May 24, 2017
May 24, 2017
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Over the past 5 years or so we have seen a rapid growth in social media use in South Africa whether it be for personal or business purposes. If not already, social media will become one of the most commonly used forms of communication (hence the mobile telephone network companies throwing their toys out). There has been a rapid increase in social media related misconduct ranging from harassment to bringing the company’s name into disrepute.

The difficulty for employers at the minute is that there is no legislation in South Africa that deals with the bounds of social media. More importantly, South Africa’s primary legislation governing our labour laws are silent on the topic. We are forced to look at other sources of law to guide us in dealing with issues related to this contentious topic such as the Constitution of the Republic of South Africa, Consumer Protection Act, case law etc. The balance between the employee’s rights to privacy, freedom of speech and dignity must be weighed against the Company’s rights and interests in dealing with these issues.

Misconduct dismissals, for the incorrect use of social media, may be deemed to be appropriate when a social media post contains derogatory, derisive or disparaging remarks about the employer and brings the employer’s name into disrepute and render the employment relationship intolerable. The question inevitably is whether a harmful remark on social media constitutes a fair reason to dismiss an employee. This is to be determined if the conduct of the employee on social media caused damage or had the potential to cause damage to the employer’s reputation.If that is the case, an employer may be entitled to take disciplinary action against the offending employee.

Other considerations may also play a role in a decision to discipline employees for their online misconduct, such as: whether there was a public outcry over the post and whether this outcry was reasonable; whether the employee was at fault in making the statement; whether the employee’s conduct had irreparably damaged the employment relationship; whether dismissal was a reasonable response to an operational risk; or whether the employee’s conduct was so morally reprehensible that the employer was entitled to dismiss him or her.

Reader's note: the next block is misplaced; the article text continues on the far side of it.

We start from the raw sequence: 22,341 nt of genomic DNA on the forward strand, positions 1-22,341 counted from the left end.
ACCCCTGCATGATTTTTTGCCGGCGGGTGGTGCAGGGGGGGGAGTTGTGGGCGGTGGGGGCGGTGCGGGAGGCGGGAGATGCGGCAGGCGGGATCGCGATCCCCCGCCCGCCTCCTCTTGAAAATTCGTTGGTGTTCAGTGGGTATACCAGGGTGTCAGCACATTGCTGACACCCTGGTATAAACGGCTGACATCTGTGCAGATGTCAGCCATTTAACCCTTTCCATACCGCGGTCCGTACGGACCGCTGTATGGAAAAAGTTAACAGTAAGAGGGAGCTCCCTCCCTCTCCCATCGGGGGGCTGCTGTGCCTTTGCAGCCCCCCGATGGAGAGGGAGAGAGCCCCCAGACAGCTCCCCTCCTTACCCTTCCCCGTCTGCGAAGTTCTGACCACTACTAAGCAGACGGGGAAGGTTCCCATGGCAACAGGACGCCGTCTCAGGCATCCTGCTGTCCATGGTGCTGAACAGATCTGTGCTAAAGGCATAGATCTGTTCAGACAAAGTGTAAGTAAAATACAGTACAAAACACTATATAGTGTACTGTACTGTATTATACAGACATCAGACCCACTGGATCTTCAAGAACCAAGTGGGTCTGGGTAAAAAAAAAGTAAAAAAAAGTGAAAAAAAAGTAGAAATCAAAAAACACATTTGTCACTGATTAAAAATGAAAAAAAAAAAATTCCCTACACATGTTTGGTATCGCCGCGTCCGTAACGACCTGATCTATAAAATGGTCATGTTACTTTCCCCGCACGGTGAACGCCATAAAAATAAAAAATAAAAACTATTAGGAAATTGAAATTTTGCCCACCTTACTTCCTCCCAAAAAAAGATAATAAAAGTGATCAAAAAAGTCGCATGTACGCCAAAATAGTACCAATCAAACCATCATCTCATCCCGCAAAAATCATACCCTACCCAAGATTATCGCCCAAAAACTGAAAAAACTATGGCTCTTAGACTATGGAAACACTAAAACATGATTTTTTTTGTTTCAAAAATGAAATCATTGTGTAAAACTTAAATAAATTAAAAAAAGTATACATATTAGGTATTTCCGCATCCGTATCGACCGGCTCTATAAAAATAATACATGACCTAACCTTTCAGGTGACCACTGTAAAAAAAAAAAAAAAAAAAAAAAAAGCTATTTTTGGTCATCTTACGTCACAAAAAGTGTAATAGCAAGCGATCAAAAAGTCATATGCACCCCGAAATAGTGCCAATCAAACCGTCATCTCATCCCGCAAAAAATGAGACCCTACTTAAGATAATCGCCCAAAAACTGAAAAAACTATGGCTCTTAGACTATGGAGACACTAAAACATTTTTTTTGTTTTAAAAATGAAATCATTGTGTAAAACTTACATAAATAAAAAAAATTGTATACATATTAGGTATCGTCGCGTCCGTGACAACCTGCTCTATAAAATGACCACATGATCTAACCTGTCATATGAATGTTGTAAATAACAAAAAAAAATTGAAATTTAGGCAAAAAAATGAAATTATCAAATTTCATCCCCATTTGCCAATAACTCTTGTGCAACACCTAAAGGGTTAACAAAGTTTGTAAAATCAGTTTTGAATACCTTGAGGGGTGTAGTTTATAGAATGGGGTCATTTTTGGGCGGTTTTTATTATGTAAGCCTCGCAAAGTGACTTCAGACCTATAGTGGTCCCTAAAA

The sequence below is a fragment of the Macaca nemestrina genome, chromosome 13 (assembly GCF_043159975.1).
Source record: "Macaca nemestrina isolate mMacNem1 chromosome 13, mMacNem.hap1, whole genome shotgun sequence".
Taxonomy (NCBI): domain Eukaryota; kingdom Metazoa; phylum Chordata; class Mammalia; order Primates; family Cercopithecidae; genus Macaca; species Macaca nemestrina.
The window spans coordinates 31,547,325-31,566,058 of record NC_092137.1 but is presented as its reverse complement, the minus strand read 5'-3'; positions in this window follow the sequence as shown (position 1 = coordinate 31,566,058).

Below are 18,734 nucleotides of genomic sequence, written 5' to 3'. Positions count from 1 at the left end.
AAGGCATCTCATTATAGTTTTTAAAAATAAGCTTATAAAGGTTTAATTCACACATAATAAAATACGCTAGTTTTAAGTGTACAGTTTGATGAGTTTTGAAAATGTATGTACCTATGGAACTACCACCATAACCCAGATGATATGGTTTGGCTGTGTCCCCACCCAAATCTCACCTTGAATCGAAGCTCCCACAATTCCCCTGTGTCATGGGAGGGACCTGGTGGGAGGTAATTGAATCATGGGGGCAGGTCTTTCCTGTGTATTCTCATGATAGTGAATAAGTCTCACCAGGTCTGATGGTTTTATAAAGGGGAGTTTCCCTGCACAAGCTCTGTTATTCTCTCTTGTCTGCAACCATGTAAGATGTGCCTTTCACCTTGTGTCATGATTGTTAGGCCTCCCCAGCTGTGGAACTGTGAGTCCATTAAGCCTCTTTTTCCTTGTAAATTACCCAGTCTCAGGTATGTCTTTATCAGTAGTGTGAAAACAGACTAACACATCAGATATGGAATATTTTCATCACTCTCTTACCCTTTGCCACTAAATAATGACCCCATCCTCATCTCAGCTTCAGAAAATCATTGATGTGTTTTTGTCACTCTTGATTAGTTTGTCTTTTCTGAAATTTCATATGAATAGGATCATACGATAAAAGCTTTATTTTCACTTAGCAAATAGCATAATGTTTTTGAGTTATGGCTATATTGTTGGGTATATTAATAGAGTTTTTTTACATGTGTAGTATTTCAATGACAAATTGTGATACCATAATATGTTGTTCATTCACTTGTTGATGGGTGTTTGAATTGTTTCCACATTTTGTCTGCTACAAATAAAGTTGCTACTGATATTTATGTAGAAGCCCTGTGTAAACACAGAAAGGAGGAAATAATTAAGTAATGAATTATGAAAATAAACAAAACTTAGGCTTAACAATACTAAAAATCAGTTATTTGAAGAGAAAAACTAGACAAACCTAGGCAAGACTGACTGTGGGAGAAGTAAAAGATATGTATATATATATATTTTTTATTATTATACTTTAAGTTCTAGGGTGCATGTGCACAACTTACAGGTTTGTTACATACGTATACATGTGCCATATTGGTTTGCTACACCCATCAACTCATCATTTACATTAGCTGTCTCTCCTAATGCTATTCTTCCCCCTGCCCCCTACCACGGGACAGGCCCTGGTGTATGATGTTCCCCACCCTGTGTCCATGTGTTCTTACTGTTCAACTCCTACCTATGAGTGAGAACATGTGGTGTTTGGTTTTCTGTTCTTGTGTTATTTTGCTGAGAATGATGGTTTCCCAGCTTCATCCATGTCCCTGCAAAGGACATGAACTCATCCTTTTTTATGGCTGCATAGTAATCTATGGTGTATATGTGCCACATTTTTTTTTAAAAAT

In Sedick and Another v Krisray (Pty) Ltd (2011) 8 BALR 879 (CCMA) and Fredericks v Jo Barkett Fashions [2011] JOL 27923 (CCMA):the Commission for Conciliation, Mediation and Arbitration (CCMA) decided that the employees, in these two matters, were dismissed fairly as a result of derogatory Facebook status updates. The employees had not restricted their Facebook privacy settings and the updates could be viewed by anyone, even those with whom they were not ‘friends’ on the website. The CCMA took the view that the employers were entitled to intercept the posts in terms of the Regulation of Interception of Communications and Provision of Communication-related Information Act 70 of 2002 (RICA). The commission decided that the employer was entitled to access the wall posts as the employees had ‘open’ Facebook profiles without infringing their rights to privacy.

Companies are urged to develop social media policies which provide clear guidelines and rules regarding acceptable and unacceptable use of social media by its employees and the consequences that follow.



This article is a general information sheet and should not be used or relied on as legal or other professional advice. No liability can be accepted for any errors or omissions nor for any loss or damage arising from reliance upon any information herein. Always contact your legal adviser for specific and detailed advice. Errors and omissions excepted (E&OE)
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